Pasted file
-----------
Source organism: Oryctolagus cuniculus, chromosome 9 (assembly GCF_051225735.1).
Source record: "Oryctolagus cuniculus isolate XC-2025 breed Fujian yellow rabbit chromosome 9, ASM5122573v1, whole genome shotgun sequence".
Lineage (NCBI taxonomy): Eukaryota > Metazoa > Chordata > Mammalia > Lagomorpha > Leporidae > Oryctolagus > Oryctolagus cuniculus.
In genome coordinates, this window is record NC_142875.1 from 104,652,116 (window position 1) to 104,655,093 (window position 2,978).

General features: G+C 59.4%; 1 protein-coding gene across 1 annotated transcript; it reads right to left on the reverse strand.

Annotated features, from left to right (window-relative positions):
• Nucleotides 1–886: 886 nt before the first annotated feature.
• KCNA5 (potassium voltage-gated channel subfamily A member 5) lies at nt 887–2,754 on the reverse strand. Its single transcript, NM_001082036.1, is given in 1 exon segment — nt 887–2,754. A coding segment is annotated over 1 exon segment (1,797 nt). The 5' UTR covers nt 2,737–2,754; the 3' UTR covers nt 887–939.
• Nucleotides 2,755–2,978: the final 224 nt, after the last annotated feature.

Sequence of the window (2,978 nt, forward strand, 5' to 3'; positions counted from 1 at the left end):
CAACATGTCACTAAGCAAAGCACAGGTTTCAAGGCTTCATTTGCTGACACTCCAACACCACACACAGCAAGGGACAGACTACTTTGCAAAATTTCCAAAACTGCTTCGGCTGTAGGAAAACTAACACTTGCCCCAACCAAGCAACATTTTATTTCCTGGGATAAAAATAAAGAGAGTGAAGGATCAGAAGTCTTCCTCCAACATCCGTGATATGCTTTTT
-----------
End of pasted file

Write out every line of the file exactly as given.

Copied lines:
Source organism: Oryctolagus cuniculus, chromosome 9 (assembly GCF_051225735.1).
Source record: "Oryctolagus cuniculus isolate XC-2025 breed Fujian yellow rabbit chromosome 9, ASM5122573v1, whole genome shotgun sequence".
Lineage (NCBI taxonomy): Eukaryota > Metazoa > Chordata > Mammalia > Lagomorpha > Leporidae > Oryctolagus > Oryctolagus cuniculus.
In genome coordinates, this window is record NC_142875.1 from 104,652,116 (window position 1) to 104,655,093 (window position 2,978).

General features: G+C 59.4%; 1 protein-coding gene across 1 annotated transcript; it reads right to left on the reverse strand.

Annotated features, from left to right (window-relative positions):
• Nucleotides 1–886: 886 nt before the first annotated feature.
• KCNA5 (potassium voltage-gated channel subfamily A member 5) lies at nt 887–2,754 on the reverse strand. Its single transcript, NM_001082036.1, is given in 1 exon segment — nt 887–2,754. A coding segment is annotated over 1 exon segment (1,797 nt). The 5' UTR covers nt 2,737–2,754; the 3' UTR covers nt 887–939.
• Nucleotides 2,755–2,978: the final 224 nt, after the last annotated feature.

Sequence of the window (2,978 nt, forward strand, 5' to 3'; positions counted from 1 at the left end):
CAACATGTCACTAAGCAAAGCACAGGTTTCAAGGCTTCATTTGCTGACACTCCAACACCACACACAGCAAGGGACAGACTACTTTGCAAAATTTCCAAAACTGCTTCGGCTGTAGGAAAACTAACACTTGCCCCAACCAAGCAACATTTTATTTCCTGGGATAAAAATAAAGAGAGTGAAGGATCAGAAGTCTTCCTCCAACATCCGTGATATGCTTTTT